English peas come into their full glory in mid-Spring to early Summer. These little green pearls and their cousins were amongst the first crops to be cultivated, and is thought to have originated in central Asia. Archeological evidence show that wild peas were consumed circa 9750 BC by our paleolithic ancestors around the areas of modern day Burma and Thailand. Moving ahead in time to 500 BC, we find that the Greeks and Romans enjoyed Pisum Sativum in the form of pea soup sold by street vendors.
Apicius, the well-known Roman cookbook has no less than nine recipes for peas. About 1,500 years later, Catherine de Medici, in 1533, brought one of her favorite foods, pisella novella with her to France when she married Henry II. The Italians had hybridized a smaller, more tender version of the common field pea, and eating them fresh, rather than dried, became the vogue in France. These very small peas are known as petit pois in French.
Peas and Genetic Research
Peas have contributed more to humanity then just feeding hunger. They have also been the medium by which the principles of genetics were first discovered.
Around the mid-18oos, Gregor Mendel, known as the “father of genetics” did a series of experiments using the common pea plant (Pisum Sativum) and realized that there were traits that could be passed on from one generation to another in a predictable manner. He went on to proof that there were “recessive”, and “dominant” traits that were expressed through our genes.
Peas are Environment-Friendly
Growing peas bring several benefits to the soil. First, with the help of bacteria in the soil, peas and other pulse crops are able to take nitrogen gas from the air and convert it into a usable form by the soil in which they are grown, so that additional fertilizer is not needed. Second, peas have a relatively shallow root system which can help prevent soil erosion. Third, once the peas have been harvested, the remaining plant parts are broken down easily to help replenish the soil. And finally, rotation of peas with other crops help to reduce the problem of pests.
Peas are Super Healthy
Peas have been part of our diet for so long, that some of its amazing health benefits have been overlooked. But scientists are now beginning to discover that they are packed with health promoting compounds. In additional to being a good source of manganese, and copper along with vitamins C, E, and K; peas can be very effective in calming inflammation because it contains alpha-linolenic acid (ALA), a form of Omega-3. There are also several polyphenols found in green peas that may help to prevent stomach cancer, and heart disease.
Peas Get Canned
In spite of its long relationship with humans; contributing to our culinary enjoyment, scientific advancement in genetics, plus health and ecological benefit, the Campbell Soup company thought nothing of degrading these beautifully green edible jewels by subjecting them to intense heat, and then sealing them in the suffocating darkness of tin cans.
And thanks to this industrial usurpation of our farm fresh foods, not many of us escaped childhood without being haunted by the grey mushiness of peas in a can. Well, it is time to give peas their due respect, and superimpose upon that dark memory with the true taste and texture of peas in their finest emerald freshness. Please go forth and get yourself a few pounds of fresh English or garden peas in pods, invite a friend over, sit down with cups of tea or glasses of wine, shuck the peas together, indulge in some gossip, and then enjoy this wonderful recipe.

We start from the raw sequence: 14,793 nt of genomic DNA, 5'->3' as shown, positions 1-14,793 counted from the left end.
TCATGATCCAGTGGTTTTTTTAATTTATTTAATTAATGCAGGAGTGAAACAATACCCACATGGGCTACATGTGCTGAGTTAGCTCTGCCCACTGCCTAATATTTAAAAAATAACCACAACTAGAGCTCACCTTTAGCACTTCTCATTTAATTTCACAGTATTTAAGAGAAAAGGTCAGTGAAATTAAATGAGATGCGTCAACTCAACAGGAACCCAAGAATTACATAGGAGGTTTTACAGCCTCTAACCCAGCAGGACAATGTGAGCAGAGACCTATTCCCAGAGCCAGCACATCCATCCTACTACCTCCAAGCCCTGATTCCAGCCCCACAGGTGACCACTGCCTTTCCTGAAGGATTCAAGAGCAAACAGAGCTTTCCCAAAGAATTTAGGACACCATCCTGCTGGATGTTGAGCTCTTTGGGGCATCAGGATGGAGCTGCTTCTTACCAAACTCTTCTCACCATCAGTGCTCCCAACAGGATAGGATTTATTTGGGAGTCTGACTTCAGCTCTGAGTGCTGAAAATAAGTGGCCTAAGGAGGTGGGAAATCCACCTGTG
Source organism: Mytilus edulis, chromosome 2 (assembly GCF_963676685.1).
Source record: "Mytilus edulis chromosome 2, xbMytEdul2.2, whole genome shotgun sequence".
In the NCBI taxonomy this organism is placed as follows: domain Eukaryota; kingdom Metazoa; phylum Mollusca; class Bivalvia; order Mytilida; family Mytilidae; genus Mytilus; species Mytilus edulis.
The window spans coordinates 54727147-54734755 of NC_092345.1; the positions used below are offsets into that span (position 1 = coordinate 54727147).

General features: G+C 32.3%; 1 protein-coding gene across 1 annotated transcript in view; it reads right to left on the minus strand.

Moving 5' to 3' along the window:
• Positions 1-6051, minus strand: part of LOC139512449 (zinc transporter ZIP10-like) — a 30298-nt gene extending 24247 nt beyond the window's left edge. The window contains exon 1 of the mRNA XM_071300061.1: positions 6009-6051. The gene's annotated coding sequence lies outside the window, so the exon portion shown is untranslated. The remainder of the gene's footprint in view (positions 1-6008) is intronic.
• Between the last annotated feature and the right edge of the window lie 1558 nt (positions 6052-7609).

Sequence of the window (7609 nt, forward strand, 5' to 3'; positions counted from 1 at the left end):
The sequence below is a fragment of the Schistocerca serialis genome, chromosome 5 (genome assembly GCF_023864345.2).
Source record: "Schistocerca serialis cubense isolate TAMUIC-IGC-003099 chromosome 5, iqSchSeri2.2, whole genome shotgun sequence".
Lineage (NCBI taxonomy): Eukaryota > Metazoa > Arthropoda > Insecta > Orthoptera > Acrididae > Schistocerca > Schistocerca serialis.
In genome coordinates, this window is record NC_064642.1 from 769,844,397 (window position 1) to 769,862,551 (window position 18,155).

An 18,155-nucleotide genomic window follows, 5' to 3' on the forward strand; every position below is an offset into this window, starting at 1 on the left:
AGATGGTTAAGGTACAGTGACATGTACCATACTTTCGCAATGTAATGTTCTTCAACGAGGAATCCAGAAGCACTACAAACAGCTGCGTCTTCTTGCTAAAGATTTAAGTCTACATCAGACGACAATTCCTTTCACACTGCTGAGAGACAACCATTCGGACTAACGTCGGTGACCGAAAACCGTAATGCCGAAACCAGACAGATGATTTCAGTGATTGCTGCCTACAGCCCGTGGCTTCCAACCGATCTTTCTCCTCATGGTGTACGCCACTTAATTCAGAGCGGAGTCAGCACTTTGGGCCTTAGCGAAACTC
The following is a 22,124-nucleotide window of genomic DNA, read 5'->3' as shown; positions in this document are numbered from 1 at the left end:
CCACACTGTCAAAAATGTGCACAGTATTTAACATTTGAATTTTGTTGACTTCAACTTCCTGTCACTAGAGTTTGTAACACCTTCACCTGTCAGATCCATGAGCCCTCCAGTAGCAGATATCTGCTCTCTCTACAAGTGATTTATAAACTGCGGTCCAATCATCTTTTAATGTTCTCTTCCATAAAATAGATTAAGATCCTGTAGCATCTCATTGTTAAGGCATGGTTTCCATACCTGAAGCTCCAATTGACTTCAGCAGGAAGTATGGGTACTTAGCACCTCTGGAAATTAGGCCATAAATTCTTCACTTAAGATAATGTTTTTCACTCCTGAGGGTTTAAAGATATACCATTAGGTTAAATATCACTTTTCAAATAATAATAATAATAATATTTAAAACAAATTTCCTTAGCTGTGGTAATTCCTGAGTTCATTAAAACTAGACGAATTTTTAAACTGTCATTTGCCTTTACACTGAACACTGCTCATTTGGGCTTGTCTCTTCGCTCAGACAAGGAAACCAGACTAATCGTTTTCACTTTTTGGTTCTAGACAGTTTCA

The Recipe: English Peas with Bacon & Ricotta Salata
1 to 1-1/2 pounds English Peas
1 strip thick cured bacon, cut into 1/4″ pieces
2 Tablespoons chicken stock or water
Celtic Sea Salt®, , or other good-quality sea salt
Fresh ground black pepper
5 – 6 large mint leaves, cut into strips
Extra whole mint leaves as garnish
1) Shell the peas, and place them in a bowl. Try not to eat too many as you are taking them out of the pods.
2) In a cast iron, or heavy saute pan, toss in the bacon pieces and cook until just brown.
3) Pour off the fat, leaving about 2 tablespoons in the pan.
4) Add in the fresh peas and stock or water. Stir to heat the peas through. About 2 minutes.
5) Season with salt and pepper, to taste.
6) Transfer the peas and bacon into a serving bowl and mix in the chopped mint.
7) Top with the salata ricotta, and serve.
Makes about 2 – 3 servings.
For love of Food & Friends,
Posts may contain affiliate links. If you purchase a product through an affiliate link your costs will be the same but Kareniscooking will receive a small commission. This helps cover some of the costs for this site. We appreciate your support! Disclaimer
PAID ENDORSEMENT DISCLOSURE: In order to support my blogging activities, I may receive monetary compensation or other types of remuneration for my endorsements, recommendations, testimonials and/or links to any products or services from this blog. Please note that I only endorse products that are in alignment with Kareniscooking’s health principles and that I believe would be of value to my readers.